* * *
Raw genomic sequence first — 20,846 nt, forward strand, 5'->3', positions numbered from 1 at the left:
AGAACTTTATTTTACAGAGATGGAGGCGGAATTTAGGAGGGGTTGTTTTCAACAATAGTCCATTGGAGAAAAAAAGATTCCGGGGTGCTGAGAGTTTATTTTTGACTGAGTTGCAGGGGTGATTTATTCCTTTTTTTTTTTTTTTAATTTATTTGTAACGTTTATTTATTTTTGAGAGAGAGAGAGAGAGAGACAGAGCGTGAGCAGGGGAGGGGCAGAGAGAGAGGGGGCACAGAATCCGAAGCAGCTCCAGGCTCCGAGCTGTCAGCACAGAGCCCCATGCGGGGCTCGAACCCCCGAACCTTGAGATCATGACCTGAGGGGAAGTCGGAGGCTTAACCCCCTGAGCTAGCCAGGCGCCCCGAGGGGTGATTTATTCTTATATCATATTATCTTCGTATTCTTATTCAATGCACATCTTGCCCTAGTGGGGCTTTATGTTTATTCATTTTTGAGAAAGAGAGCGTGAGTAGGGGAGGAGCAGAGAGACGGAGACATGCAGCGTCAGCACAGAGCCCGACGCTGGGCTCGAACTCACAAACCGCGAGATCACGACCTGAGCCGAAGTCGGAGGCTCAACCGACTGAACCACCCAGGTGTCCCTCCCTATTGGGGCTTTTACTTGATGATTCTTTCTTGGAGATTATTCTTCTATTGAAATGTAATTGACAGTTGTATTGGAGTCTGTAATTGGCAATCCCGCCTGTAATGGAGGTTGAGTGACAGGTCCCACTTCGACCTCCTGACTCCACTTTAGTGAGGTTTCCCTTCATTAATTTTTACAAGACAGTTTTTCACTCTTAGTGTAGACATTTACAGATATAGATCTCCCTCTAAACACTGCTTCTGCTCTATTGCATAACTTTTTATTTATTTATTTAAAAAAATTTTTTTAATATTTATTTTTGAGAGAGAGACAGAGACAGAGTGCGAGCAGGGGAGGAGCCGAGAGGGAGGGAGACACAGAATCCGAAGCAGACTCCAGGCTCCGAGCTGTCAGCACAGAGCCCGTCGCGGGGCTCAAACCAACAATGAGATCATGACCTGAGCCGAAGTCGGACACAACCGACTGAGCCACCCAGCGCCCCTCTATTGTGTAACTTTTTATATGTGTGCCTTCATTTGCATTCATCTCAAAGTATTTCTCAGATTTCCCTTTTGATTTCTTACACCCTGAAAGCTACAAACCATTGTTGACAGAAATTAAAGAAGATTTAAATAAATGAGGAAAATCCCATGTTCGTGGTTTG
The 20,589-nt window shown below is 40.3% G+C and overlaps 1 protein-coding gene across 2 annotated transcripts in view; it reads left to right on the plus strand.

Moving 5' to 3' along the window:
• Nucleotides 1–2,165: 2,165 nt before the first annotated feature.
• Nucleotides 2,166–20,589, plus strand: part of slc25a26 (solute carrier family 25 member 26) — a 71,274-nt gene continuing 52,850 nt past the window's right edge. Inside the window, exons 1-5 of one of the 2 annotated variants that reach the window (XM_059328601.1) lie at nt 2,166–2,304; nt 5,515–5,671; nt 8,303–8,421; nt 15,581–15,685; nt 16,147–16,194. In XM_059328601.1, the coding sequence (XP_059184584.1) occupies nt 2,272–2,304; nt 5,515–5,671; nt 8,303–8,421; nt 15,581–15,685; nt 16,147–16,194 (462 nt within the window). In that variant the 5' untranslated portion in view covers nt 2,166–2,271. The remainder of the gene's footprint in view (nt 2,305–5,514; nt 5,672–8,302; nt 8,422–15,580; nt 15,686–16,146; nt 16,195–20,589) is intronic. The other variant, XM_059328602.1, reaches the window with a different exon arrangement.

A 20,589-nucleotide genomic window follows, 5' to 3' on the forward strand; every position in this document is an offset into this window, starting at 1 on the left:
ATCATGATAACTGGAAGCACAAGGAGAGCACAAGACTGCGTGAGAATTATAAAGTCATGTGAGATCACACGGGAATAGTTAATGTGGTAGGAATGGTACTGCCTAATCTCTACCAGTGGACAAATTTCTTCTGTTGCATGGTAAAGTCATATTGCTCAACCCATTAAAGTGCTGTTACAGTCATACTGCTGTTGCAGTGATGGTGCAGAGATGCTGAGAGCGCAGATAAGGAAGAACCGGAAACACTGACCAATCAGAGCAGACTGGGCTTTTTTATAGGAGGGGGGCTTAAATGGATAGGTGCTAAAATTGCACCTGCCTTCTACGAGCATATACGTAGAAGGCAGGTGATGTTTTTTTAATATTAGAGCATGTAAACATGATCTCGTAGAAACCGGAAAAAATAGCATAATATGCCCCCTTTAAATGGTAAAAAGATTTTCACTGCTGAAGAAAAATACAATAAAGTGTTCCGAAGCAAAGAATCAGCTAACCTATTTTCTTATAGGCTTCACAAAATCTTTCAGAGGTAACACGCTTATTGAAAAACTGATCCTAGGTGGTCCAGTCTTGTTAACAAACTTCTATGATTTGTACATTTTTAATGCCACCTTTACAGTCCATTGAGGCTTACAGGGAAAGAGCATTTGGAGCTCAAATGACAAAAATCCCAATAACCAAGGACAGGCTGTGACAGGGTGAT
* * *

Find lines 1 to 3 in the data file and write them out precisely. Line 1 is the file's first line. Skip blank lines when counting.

Raw genomic sequence first — 20,846 nt, forward strand, 5'->3', positions numbered from 1 at the left:
AGAACTTTATTTTACAGAGATGGAGGCGGAATTTAGGAGGGGTTGTTTTCAACAATAGTCCATTGGAGAAAAAAAGATTCCGGGGTGCTGAGAGTTTATTTTTGACTGAGTTGCAGGGGTGATTTATTCCTTTTTTTTTTTTTTTAATTTATTTGTAACGTTTATTTATTTTTGAGAGAGAGAGAGAGAGAGACAGAGCGTGAGCAGGGGAGGGGCAGAGAGAGAGGGGGCACAGAATCCGAAGCAGCTCCAGGCTCCGAGCTGTCAGCACAGAGCCCCATGCGGGGCTCGAACCCCCGAACCTTGAGATCATGACCTGAGGGGAAGTCGGAGGCTTAACCCCCTGAGCTAGCCAGGCGCCCCGAGGGGTGATTTATTCTTATATCATATTATCTTCGTATTCTTATTCAATGCACATCTTGCCCTAGTGGGGCTTTATGTTTATTCATTTTTGAGAAAGAGAGCGTGAGTAGGGGAGGAGCAGAGAGACGGAGACATGCAGCGTCAGCACAGAGCCCGACGCTGGGCTCGAACTCACAAACCGCGAGATCACGACCTGAGCCGAAGTCGGAGGCTCAACCGACTGAACCACCCAGGTGTCCCTCCCTATTGGGGCTTTTACTTGATGATTCTTTCTTGGAGATTATTCTTCTATTGAAATGTAATTGACAGTTGTATTGGAGTCTGTAATTGGCAATCCCGCCTGTAATGGAGGTTGAGTGACAGGTCCCACTTCGACCTCCTGACTCCACTTTAGTGAGGTTTCCCTTCATTAATTTTTACAAGACAGTTTTTCACTCTTAGTGTAGACATTTACAGATATAGATCTCCCTCTAAACACTGCTTCTGCTCTATTGCATAACTTTTTATTTATTTATTTAAAAAAATTTTTTTAATATTTATTTTTGAGAGAGAGACAGAGACAGAGTGCGAGCAGGGGAGGAGCCGAGAGGGAGGGAGACACAGAATCCGAAGCAGACTCCAGGCTCCGAGCTGTCAGCACAGAGCCCGTCGCGGGGCTCAAACCAACAATGAGATCATGACCTGAGCCGAAGTCGGACACAACCGACTGAGCCACCCAGCGCCCCTCTATTGTGTAACTTTTTATATGTGTGCCTTCATTTGCATTCATCTCAAAGTATTTCTCAGATTTCCCTTTTGATTTCTTACACCCTGAAAGCTACAAACCATTGTTGACAGAAATTAAAGAAGATTTAAATAAATGAGGAAAATCCCATGTTCGTGGTTTG
The 20,589-nt window shown below is 40.3% G+C and overlaps 1 protein-coding gene across 2 annotated transcripts in view; it reads left to right on the plus strand.